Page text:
Teaching Digital Citizenship

In a meeting yesterday, two division heads, our laptop specialist, and I met to kick off an effort to build a K-12 digital citizenship curriculum. We are trying to avoid a past habit of conflating discussions of teaching good decision-making about technology with the formulation of technology policies and restrictions. We want to start this conversation from a different set of assumptions: that our students are deeply immersed in digital technologies, so we need to find out how they spend their time online, what they value there, and how that may continue without impeding their participation in the school’s academic program. Next step: a conversation with all four division heads to decide how to facilitate this conversation with our teachers.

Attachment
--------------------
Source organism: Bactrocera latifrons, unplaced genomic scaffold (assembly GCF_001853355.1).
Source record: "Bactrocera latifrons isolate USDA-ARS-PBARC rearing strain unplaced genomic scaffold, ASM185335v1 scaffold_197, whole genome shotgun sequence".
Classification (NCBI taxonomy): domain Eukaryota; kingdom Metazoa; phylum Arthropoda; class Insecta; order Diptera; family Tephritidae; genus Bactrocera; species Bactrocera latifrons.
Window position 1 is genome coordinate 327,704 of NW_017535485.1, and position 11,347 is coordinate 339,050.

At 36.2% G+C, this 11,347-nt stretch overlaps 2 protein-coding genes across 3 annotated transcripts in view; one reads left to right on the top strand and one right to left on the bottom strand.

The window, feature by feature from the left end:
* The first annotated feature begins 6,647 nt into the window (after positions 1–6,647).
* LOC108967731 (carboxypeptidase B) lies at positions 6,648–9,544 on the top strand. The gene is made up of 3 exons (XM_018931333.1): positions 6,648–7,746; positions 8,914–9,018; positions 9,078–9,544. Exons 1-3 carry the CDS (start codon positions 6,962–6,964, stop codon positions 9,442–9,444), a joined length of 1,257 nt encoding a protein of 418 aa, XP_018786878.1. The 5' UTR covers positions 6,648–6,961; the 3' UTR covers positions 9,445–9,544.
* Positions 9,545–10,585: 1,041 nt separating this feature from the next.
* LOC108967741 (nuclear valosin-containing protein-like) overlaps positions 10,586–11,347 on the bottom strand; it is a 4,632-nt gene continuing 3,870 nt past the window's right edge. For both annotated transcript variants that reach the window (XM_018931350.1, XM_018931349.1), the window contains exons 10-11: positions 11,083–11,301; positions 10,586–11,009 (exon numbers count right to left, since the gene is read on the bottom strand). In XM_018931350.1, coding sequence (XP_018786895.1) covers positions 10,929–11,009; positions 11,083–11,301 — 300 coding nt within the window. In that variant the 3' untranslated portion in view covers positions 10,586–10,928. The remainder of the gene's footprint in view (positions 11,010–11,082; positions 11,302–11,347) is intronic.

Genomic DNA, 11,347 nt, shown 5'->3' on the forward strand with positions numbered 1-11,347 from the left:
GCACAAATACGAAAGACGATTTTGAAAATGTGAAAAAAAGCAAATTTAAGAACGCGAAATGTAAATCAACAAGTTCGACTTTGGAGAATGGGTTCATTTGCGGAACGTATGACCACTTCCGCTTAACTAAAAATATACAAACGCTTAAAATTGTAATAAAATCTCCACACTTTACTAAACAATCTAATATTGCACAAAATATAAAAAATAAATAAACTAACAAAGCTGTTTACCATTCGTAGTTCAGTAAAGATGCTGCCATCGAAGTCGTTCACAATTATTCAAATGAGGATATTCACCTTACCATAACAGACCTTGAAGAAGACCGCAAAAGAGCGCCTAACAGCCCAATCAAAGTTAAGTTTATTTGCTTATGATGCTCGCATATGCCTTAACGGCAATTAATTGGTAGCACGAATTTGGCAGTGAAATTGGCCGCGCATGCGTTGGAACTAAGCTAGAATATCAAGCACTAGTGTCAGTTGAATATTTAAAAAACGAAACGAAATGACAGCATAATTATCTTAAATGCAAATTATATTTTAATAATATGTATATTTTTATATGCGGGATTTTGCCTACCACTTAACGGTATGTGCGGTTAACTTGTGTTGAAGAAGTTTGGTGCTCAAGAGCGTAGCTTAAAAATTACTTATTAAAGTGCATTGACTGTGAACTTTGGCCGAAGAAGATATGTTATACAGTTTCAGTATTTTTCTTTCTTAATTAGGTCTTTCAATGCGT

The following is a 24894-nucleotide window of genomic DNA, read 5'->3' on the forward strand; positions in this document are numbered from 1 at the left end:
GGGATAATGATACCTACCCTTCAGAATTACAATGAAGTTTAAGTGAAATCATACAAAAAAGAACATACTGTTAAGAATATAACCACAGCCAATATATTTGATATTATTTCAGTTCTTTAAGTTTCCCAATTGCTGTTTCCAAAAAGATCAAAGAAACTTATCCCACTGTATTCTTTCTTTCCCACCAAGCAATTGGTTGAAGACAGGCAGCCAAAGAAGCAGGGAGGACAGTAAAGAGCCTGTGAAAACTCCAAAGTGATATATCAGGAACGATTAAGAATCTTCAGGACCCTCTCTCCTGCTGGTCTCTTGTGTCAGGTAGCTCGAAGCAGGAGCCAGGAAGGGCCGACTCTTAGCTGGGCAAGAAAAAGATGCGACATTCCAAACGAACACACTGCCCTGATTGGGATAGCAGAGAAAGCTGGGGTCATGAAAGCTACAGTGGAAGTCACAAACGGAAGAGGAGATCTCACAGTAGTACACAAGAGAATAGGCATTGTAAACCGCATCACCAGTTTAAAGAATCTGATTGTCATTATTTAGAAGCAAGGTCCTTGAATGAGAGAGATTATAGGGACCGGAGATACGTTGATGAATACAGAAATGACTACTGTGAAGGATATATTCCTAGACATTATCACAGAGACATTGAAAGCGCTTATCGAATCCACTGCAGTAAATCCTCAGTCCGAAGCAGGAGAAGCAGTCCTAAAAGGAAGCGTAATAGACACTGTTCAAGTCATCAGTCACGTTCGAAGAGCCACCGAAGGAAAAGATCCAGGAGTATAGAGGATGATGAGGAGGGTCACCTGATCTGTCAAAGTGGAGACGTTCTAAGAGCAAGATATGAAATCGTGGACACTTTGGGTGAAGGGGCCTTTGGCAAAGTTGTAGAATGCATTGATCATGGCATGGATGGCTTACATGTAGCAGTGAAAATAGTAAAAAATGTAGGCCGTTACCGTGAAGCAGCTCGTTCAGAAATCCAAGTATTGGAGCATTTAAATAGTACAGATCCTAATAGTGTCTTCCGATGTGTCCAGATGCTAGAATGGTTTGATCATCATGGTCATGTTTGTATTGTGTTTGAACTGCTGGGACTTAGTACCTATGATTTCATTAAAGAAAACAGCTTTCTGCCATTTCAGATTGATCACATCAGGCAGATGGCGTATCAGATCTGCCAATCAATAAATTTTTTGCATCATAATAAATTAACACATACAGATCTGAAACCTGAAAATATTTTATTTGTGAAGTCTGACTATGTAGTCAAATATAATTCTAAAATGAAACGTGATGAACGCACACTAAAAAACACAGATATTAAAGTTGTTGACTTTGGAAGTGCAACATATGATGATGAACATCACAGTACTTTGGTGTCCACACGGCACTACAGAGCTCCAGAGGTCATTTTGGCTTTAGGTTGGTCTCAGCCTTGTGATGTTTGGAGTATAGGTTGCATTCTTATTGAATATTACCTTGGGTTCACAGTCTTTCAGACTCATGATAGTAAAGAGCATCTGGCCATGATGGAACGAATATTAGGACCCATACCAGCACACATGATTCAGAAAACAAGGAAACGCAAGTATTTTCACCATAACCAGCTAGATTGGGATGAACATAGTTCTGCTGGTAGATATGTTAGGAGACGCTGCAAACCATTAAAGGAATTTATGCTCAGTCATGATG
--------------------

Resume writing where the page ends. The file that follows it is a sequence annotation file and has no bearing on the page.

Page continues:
A number of teachers find ubiquitous use of social technologies disruptive and distracting. Discussions and of new technology policies will continue, perhaps even leading to their implementation, but this should not substitute for actual teaching and learning about life in a digital age.

These discussions also represent a new threshold in the role we have been trying to create for the IT department in the academic life of the school. For the first time in recent memory, IT staff will be teaching classes (some for just a few days, others for longer), deliberately inserting ourselves into the academic life of the school in order to inspire more conversation about what we should teach and what conversations we should have with our students.

We will simultaneously teach new classes and collect data on student technology use. Onward with both efforts! Classes start in just two weeks.

One comment

  1. Steve Ruddy says:

    Brainpop has a bunch of free digital citizenship content. It can get a bit corny, but I think it might work for younger students.

    http://www.brainpop.com/spo